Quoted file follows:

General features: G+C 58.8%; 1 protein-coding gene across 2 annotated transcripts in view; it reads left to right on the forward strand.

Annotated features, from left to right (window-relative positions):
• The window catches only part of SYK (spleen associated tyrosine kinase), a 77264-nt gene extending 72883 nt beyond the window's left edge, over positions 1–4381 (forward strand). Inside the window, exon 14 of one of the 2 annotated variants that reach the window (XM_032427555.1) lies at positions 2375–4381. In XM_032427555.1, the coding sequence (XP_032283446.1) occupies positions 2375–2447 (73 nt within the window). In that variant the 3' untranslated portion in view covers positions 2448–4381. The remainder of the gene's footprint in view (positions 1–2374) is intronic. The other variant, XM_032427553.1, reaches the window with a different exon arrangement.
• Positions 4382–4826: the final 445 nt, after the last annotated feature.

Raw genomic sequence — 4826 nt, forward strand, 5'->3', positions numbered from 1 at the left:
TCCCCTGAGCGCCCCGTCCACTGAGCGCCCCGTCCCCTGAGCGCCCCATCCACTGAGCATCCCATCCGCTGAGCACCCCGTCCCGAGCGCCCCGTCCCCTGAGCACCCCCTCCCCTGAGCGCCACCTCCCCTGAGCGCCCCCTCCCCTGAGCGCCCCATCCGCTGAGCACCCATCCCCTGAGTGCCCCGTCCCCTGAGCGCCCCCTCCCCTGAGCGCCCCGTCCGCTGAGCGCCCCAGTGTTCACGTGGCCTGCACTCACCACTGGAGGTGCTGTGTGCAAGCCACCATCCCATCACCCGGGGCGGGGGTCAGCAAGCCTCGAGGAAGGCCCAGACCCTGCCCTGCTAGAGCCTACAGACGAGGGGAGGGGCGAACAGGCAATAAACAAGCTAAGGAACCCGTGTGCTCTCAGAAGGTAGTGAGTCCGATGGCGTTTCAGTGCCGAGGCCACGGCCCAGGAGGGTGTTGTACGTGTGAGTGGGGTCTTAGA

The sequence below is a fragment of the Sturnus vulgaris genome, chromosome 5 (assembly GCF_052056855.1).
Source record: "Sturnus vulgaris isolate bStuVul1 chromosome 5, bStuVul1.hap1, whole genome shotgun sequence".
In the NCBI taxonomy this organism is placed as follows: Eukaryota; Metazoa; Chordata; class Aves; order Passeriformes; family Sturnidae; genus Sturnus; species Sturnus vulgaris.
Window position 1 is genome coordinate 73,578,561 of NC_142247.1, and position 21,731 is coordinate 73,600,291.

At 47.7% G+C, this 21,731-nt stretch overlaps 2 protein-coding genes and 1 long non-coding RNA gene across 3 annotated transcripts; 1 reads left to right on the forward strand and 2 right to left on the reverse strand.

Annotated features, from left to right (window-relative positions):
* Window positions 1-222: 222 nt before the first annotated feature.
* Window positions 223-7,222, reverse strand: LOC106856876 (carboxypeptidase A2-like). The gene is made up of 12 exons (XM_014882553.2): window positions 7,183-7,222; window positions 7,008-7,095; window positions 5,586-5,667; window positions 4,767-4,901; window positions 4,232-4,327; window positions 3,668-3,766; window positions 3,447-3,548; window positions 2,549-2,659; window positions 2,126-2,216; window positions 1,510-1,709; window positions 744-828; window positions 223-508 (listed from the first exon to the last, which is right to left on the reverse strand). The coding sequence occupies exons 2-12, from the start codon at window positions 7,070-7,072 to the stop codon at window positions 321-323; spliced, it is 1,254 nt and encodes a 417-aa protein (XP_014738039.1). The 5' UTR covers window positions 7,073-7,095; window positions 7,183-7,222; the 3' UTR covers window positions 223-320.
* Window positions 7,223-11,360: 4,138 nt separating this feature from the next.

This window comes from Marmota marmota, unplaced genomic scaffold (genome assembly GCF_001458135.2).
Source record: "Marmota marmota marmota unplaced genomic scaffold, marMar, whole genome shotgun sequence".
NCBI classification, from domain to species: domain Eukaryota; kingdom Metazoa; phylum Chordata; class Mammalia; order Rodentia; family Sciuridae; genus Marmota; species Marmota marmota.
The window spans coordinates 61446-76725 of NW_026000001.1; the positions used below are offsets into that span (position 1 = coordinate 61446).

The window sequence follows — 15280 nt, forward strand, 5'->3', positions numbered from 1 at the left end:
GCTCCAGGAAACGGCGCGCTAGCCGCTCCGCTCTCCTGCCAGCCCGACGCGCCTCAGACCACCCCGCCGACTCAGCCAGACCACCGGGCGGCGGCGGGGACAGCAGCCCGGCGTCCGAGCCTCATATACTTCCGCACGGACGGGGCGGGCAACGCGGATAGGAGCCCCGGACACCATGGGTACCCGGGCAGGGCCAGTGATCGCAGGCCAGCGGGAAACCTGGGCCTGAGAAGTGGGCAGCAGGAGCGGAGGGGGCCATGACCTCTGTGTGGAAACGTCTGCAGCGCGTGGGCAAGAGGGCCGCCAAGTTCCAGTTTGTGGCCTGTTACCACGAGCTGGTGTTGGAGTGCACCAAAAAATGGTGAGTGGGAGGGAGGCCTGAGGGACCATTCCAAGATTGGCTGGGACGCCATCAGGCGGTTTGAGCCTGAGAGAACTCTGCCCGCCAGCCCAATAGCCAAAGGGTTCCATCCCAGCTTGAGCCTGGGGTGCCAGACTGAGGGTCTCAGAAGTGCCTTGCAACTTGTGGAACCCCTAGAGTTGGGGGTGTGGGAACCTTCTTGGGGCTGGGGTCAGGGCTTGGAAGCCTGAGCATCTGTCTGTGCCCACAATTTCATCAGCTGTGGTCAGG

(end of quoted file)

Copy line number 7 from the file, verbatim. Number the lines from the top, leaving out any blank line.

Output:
The sequence below is a fragment of the Sturnus vulgaris genome, chromosome 5 (assembly GCF_052056855.1).